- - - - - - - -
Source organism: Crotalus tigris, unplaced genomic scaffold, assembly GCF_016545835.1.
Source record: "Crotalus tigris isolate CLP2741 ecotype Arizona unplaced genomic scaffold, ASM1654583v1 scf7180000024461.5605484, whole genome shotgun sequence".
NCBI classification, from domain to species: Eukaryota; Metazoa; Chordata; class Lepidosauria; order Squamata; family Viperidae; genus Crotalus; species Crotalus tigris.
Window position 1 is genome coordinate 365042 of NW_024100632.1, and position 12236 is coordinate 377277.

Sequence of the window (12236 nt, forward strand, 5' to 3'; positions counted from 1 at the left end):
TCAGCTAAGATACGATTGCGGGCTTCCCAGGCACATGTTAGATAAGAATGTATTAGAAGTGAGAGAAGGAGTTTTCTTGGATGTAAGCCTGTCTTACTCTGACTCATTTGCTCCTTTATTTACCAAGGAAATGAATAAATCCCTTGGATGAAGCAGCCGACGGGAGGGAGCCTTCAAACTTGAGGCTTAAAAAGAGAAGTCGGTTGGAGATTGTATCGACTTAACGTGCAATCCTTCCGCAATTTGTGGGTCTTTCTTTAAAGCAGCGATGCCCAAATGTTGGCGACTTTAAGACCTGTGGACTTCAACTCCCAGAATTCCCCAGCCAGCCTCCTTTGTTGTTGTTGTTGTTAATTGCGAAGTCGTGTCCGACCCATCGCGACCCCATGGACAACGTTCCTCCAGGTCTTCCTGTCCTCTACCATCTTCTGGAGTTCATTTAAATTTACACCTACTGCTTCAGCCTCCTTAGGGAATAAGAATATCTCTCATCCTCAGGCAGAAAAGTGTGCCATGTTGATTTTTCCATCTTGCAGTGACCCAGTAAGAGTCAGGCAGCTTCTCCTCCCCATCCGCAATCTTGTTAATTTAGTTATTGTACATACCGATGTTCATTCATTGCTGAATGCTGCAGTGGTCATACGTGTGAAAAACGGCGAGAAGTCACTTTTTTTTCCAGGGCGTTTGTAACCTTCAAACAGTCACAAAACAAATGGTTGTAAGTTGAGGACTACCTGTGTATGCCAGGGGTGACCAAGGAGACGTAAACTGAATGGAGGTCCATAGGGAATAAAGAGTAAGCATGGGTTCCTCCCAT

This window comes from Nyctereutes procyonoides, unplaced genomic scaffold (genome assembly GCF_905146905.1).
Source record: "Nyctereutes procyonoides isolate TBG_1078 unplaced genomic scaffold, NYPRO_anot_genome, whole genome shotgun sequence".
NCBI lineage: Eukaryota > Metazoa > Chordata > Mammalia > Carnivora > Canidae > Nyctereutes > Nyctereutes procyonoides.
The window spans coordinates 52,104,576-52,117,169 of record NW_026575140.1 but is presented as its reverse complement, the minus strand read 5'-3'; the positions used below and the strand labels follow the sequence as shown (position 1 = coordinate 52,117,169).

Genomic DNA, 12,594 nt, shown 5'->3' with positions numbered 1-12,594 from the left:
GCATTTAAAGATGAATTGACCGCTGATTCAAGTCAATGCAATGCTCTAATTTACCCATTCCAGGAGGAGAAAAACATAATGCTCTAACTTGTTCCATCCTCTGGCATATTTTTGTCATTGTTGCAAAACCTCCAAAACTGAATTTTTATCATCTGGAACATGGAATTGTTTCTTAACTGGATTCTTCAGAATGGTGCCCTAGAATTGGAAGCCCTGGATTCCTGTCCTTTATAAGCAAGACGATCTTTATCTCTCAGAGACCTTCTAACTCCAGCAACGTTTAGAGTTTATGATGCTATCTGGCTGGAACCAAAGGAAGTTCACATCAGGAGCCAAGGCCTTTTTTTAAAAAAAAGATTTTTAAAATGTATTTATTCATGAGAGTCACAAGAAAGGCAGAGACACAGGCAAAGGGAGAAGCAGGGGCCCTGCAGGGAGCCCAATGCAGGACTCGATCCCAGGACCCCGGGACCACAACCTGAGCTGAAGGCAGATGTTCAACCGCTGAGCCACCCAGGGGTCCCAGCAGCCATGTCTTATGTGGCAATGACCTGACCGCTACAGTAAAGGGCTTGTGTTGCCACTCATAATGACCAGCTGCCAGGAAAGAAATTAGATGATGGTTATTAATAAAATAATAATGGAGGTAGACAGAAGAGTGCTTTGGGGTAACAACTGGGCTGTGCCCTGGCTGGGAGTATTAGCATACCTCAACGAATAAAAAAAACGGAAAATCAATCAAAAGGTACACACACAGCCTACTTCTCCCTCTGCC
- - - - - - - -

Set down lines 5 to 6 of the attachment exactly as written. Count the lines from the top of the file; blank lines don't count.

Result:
Sequence of the window (12236 nt, forward strand, 5' to 3'; positions counted from 1 at the left end):
TCAGCTAAGATACGATTGCGGGCTTCCCAGGCACATGTTAGATAAGAATGTATTAGAAGTGAGAGAAGGAGTTTTCTTGGATGTAAGCCTGTCTTACTCTGACTCATTTGCTCCTTTATTTACCAAGGAAATGAATAAATCCCTTGGATGAAGCAGCCGACGGGAGGGAGCCTTCAAACTTGAGGCTTAAAAAGAGAAGTCGGTTGGAGATTGTATCGACTTAACGTGCAATCCTTCCGCAATTTGTGGGTCTTTCTTTAAAGCAGCGATGCCCAAATGTTGGCGACTTTAAGACCTGTGGACTTCAACTCCCAGAATTCCCCAGCCAGCCTCCTTTGTTGTTGTTGTTGTTAATTGCGAAGTCGTGTCCGACCCATCGCGACCCCATGGACAACGTTCCTCCAGGTCTTCCTGTCCTCTACCATCTTCTGGAGTTCATTTAAATTTACACCTACTGCTTCAGCCTCCTTAGGGAATAAGAATATCTCTCATCCTCAGGCAGAAAAGTGTGCCATGTTGATTTTTCCATCTTGCAGTGACCCAGTAAGAGTCAGGCAGCTTCTCCTCCCCATCCGCAATCTTGTTAATTTAGTTATTGTACATACCGATGTTCATTCATTGCTGAATGCTGCAGTGGTCATACGTGTGAAAAACGGCGAGAAGTCACTTTTTTTTCCAGGGCGTTTGTAACCTTCAAACAGTCACAAAACAAATGGTTGTAAGTTGAGGACTACCTGTGTATGCCAGGGGTGACCAAGGAGACGTAAACTGAATGGAGGTCCATAGGGAATAAAGAGTAAGCATGGGTTCCTCCCAT